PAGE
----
Repeat injuries—or a series of different injuries—suggest you may have an underlying health problem that isn’t being addressed, says Lewis Maharam, M.D., a sports-medicine doctor in New York City and author of the Running Doc’s Guide to Healthy Running. Dr. Maharam says he once treated a woman who had recurring fractures in her hip and feet every three months. “She was biomechanically sound, and her bone density test was normal,” he said. “But we did a blood test, and found she had a parathyroid tumor.”
Your doctor doesn’t ask about your overall health status.
When you go to a doctor complaining of a running injury, it’s easy to focus exclusively on the body part that’s hurt. But a skilled doctor will also ask questions about your health habits and try to gauge your fitness level, says Jim Chesnutt, M.D., medical director of sports medicine at the Oregon Health & Science University in Portland. Runners who aren’t getting enough sleep, for example, may be prone to injuries. A diet deficient in calcium and vitamin D may make you vulnerable to stress fractures. Inexperienced runners may be trying to do too much too soon. If your doctor doesn’t take the rest of your health into account, consider getting a second opinion.
You haven’t been given other ways to stay in shape.
A good rehab plan should include exercises to help you stay fit while you’re on the road to recovery. “Sometimes runners don’t realize they need to take a break and do some cross-training,” Dr. Chesnutt says. For example, a runner in treatment for recurrent ankle sprains should work on strengthening her core and upper body while she isn’t running. Even more important is that the doctor understands your goals. Knowing you’re weeks from a marathon, for example, your doctor may attempt a more aggressive treatment plan. But if you’re months away, you may have the time to rest and heal without additional testing or interventions. If your doctor doesn’t ask you about your fitness goals, consider seeing another doctor who does.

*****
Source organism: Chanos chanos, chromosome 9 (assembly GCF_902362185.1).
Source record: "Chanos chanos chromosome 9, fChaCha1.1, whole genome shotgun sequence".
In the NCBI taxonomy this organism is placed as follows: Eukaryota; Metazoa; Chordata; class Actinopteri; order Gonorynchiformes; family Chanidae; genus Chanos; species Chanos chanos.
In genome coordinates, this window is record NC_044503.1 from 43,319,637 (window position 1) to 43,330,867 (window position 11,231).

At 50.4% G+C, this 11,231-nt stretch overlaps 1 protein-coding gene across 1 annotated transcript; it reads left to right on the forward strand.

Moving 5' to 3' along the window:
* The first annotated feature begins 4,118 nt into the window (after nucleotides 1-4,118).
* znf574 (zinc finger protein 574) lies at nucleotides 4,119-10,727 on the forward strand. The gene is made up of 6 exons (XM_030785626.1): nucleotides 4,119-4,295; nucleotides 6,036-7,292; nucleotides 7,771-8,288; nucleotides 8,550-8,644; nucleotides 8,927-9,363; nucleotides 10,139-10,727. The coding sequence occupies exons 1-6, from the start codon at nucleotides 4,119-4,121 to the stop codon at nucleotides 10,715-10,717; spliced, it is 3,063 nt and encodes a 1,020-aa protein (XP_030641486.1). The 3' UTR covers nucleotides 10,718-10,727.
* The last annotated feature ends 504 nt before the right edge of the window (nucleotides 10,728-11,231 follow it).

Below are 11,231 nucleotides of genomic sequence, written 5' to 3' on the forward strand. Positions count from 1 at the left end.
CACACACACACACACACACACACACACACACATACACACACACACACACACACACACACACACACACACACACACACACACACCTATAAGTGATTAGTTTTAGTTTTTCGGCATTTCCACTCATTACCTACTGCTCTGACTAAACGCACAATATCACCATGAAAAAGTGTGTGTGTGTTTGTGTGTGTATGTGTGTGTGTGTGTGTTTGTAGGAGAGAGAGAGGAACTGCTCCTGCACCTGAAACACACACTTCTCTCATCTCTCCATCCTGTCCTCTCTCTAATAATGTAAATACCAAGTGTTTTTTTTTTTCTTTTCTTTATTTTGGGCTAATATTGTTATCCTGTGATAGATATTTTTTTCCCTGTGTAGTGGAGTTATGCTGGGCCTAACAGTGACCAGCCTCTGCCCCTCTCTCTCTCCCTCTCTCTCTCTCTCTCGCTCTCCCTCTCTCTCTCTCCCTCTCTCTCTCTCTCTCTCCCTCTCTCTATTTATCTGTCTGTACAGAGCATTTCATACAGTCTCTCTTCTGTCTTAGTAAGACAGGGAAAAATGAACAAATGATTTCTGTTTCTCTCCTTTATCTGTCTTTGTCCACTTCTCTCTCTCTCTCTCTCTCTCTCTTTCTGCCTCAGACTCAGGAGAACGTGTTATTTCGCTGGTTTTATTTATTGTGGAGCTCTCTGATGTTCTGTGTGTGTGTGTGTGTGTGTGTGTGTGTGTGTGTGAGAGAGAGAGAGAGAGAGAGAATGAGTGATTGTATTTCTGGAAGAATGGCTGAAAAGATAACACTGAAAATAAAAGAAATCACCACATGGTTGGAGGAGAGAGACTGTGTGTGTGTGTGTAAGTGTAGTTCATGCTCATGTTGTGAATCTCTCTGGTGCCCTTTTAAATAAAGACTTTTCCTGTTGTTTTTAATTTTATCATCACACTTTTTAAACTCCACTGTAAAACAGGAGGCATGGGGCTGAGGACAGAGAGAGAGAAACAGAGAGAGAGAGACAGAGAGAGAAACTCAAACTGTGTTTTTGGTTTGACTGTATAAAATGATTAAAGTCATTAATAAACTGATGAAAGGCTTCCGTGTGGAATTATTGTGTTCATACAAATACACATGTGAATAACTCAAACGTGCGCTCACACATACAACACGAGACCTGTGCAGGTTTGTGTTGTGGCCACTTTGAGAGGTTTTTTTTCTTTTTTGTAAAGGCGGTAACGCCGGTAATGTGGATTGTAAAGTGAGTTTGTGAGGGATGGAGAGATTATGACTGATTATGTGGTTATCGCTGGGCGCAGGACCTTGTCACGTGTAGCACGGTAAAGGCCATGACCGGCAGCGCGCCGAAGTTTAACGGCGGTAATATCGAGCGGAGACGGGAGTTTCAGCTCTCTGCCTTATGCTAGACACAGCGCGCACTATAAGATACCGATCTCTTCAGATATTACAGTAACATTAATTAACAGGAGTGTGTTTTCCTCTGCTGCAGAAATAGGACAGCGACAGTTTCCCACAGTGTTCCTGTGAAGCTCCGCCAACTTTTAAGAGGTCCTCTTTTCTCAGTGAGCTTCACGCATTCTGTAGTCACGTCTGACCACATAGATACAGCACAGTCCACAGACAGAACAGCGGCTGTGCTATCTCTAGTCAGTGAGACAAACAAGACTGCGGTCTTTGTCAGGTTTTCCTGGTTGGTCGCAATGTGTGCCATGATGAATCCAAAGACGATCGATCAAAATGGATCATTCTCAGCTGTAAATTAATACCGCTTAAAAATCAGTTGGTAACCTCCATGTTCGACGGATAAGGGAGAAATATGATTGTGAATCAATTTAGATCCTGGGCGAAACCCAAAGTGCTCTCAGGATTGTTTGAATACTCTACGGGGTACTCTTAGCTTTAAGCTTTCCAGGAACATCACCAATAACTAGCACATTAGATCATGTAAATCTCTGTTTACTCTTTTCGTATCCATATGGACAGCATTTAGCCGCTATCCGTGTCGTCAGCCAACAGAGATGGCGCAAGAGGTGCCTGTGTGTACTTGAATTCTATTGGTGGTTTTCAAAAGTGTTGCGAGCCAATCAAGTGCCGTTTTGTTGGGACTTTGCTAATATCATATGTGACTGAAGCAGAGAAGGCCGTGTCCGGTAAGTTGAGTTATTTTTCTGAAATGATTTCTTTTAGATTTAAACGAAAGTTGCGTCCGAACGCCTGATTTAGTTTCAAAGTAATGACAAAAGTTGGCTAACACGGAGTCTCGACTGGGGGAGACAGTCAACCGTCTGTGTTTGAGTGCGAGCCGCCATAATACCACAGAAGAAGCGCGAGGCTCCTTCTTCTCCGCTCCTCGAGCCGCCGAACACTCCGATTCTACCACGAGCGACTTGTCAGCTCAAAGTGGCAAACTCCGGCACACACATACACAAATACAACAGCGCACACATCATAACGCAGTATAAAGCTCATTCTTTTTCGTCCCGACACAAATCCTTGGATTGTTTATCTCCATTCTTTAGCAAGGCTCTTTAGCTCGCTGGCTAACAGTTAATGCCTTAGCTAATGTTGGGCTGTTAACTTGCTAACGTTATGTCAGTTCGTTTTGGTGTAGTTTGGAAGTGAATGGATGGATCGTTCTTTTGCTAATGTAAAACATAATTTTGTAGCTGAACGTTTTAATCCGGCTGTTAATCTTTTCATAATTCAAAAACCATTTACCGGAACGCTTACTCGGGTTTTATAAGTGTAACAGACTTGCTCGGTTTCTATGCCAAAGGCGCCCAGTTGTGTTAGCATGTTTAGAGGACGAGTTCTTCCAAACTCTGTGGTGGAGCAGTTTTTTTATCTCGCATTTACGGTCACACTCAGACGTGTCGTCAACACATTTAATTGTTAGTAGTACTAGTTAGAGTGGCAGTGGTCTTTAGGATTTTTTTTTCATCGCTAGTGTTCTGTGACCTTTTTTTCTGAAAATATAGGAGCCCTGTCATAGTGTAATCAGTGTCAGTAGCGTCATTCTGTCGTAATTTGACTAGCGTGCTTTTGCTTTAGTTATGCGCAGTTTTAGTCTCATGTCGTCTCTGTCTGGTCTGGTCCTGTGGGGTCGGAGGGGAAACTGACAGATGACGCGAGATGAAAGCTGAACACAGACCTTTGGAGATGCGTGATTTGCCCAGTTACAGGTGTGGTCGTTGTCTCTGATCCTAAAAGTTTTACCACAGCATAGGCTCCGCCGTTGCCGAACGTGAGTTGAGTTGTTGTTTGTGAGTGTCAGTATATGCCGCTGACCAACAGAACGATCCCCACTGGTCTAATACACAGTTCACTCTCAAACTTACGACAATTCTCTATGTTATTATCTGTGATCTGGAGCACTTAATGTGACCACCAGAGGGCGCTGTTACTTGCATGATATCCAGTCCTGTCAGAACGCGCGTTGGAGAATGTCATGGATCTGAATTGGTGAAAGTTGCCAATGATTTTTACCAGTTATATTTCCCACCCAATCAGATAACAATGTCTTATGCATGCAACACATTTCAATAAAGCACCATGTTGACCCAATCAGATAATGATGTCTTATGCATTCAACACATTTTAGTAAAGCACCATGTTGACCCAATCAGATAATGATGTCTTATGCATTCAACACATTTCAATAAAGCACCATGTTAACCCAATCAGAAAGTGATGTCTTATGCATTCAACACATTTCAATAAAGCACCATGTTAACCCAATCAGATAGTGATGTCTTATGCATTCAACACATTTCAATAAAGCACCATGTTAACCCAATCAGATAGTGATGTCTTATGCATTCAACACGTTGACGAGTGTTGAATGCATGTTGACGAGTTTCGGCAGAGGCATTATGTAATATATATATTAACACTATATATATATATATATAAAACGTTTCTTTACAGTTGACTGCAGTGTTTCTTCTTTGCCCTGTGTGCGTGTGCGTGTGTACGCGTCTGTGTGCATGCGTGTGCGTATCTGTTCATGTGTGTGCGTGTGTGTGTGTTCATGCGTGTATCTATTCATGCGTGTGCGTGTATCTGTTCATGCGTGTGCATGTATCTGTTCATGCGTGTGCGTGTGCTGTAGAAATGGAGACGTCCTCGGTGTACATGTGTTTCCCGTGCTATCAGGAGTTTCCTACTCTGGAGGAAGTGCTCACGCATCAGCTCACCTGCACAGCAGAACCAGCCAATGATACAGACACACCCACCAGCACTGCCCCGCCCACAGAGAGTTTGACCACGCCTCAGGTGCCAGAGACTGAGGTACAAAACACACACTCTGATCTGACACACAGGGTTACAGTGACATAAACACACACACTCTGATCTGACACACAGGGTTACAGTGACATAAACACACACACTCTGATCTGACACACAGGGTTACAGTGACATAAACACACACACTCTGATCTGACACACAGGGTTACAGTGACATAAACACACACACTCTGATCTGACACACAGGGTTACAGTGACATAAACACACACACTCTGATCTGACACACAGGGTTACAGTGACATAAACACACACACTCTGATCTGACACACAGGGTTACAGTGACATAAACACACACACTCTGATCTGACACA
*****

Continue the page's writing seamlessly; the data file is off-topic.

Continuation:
Who Do You Call?
Reach out to the right help
Primary doctor-> Unless you have an established doctor-patient relationship with a sports-physician specialist, call your primary doctor first, says Michael Ross, M.D., of The Performance Lab, because he or she knows you.
Physical therapist-> While straightforward injuries, such as a mild ankle sprain, can be easily managed by your general practitioner, many running pains are the result of muscular imbalances, overtraining or overuse, or poor running mechanics. A physical therapist can tailor a rehab plan to fit your needs and goals.
Sports specialist-> If you’ve closely followed a rehab plan but aren’t seeing results—or if you have complex running problems—it’s time to seek a doctor who’s done an accredited fellowship in sports medicine, says Lewis Maharam, M.D. These are doctors who’ve been trained in running mechanics and who can spot the underlying problems that are the cause of many injuries. “The doctor should look at how you run and be able to advise you on things like gait and preventive measures,” he says. Find one atwww.amssm.org.
Coming back from an injury? Start slowly on a level surface like a treadmill or bike path until your muscle strength and balance are back.
In the past six months, 12% of survey respondents saw a chiropractor; 9% a physical therapist; 5% a sports doc.